I saw him again, all grown up, at an evening at Paul Newman's. I knew he had been involved with Manson's girls, promising Charley he would help him with his songwriting career, letting him down, making me wonder if he wasn't the real target that horrific night, when Jay Sebring and Sharon Tate were staying in the sublet house that actually belonged to him. At the time I saw him again, Terry was embroiled in a battle with Jerry Rosenthal, the crazy/brilliant lawyer who had incorporated and ultimately mulcted just about all his high profile clients, including and especially Doris, who'd invited me to his house my first Sunday in Hollywood. It was there I met the great lyricist Yip Harburg, who became my mentor, as Jerry became my lawyer, when I sadly but fortunately had nothing to steal.
Terry, the night of the gathering at Newman's house, was bent on revenge, which he ultimately more than got, Jerry having such a big mouth, considering himself so much smarter than anyone else, he got himself sent up for contempt,back talking to the judge in the trial. He would call my mother collect from jail-- I'd introduced them-- and she was the only one who would take his calls.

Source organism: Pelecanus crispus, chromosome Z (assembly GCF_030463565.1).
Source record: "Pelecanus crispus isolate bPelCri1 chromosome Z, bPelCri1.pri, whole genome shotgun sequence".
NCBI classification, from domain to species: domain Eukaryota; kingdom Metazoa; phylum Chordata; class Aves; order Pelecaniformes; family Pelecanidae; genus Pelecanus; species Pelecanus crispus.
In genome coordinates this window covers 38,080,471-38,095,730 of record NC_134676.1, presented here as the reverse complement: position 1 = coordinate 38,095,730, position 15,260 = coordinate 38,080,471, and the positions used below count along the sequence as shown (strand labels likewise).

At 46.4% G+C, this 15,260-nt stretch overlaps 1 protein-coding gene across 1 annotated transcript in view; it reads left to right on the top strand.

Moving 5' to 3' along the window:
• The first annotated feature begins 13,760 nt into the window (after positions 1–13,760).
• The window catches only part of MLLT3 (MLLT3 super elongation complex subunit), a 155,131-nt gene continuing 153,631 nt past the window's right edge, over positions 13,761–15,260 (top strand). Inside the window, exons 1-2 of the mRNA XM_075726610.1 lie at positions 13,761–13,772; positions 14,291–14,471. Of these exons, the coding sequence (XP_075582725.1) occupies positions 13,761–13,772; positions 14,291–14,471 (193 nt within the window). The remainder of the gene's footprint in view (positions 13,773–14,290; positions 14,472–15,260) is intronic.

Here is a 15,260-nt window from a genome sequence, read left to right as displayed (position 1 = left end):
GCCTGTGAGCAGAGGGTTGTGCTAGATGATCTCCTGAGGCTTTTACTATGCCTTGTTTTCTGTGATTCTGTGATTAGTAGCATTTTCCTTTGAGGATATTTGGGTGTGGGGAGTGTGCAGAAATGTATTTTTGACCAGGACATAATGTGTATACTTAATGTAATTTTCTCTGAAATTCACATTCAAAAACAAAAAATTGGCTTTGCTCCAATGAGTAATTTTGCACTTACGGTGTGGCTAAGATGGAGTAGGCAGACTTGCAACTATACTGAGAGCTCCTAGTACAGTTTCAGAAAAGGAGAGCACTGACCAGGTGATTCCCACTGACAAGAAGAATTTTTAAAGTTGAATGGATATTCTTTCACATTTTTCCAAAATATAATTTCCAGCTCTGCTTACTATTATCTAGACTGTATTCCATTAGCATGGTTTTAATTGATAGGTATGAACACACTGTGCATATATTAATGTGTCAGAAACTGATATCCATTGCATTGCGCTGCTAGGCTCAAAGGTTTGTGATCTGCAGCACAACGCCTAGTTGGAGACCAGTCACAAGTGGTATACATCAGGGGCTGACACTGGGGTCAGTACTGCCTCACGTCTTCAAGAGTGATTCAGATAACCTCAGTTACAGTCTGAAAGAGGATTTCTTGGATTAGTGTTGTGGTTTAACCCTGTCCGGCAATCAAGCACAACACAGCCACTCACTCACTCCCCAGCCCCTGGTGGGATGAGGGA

Terry wanted to know whatever I knew about Jerry. I was right in the midst of my Washington studies that were to become a part of THE MOTHERLAND, and spoke of my friends, the good Republicans. Newman said "There are no Good Guys in this bunch."
He's gone now. Terry is, too. Nobody lives forever except Dick Cheney.
But every once in a while there's a heart balloon in the sky to let you know it's all going to be all right. And something in The New York Times that makes you laugh out loud. Of course, it's never the news.